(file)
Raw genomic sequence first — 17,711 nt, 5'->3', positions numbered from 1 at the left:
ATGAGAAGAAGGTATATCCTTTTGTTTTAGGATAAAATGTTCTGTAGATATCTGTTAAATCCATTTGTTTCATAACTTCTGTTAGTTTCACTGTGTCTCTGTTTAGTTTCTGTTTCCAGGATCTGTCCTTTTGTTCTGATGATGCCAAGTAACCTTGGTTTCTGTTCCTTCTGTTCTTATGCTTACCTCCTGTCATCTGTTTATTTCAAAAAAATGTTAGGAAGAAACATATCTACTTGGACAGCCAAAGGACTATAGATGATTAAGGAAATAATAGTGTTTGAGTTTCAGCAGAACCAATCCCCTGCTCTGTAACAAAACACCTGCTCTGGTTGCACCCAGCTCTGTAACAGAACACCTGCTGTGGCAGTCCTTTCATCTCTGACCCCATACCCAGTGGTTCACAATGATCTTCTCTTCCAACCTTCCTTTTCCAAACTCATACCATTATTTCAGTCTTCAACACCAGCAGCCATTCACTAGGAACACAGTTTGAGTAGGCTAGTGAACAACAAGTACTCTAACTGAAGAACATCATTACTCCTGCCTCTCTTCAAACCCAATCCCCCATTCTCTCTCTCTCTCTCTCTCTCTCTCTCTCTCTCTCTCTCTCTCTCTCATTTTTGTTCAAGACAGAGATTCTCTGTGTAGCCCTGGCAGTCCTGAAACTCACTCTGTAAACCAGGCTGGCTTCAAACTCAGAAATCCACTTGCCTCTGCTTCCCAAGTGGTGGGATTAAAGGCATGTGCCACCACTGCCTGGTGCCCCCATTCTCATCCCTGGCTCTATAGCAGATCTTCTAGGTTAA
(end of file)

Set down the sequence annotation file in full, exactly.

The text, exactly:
Raw genomic sequence first — 17,711 nt, 5'->3', positions numbered from 1 at the left:
ATGAGAAGAAGGTATATCCTTTTGTTTTAGGATAAAATGTTCTGTAGATATCTGTTAAATCCATTTGTTTCATAACTTCTGTTAGTTTCACTGTGTCTCTGTTTAGTTTCTGTTTCCAGGATCTGTCCTTTTGTTCTGATGATGCCAAGTAACCTTGGTTTCTGTTCCTTCTGTTCTTATGCTTACCTCCTGTCATCTGTTTATTTCAAAAAAATGTTAGGAAGAAACATATCTACTTGGACAGCCAAAGGACTATAGATGATTAAGGAAATAATAGTGTTTGAGTTTCAGCAGAACCAATCCCCTGCTCTGTAACAAAACACCTGCTCTGGTTGCACCCAGCTCTGTAACAGAACACCTGCTGTGGCAGTCCTTTCATCTCTGACCCCATACCCAGTGGTTCACAATGATCTTCTCTTCCAACCTTCCTTTTCCAAACTCATACCATTATTTCAGTCTTCAACACCAGCAGCCATTCACTAGGAACACAGTTTGAGTAGGCTAGTGAACAACAAGTACTCTAACTGAAGAACATCATTACTCCTGCCTCTCTTCAAACCCAATCCCCCATTCTCTCTCTCTCTCTCTCTCTCTCTCTCTCTCTCTCTCTCTCTCTCTCATTTTTGTTCAAGACAGAGATTCTCTGTGTAGCCCTGGCAGTCCTGAAACTCACTCTGTAAACCAGGCTGGCTTCAAACTCAGAAATCCACTTGCCTCTGCTTCCCAAGTGGTGGGATTAAAGGCATGTGCCACCACTGCCTGGTGCCCCCATTCTCATCCCTGGCTCTATAGCAGATCTTCTAGGTTAA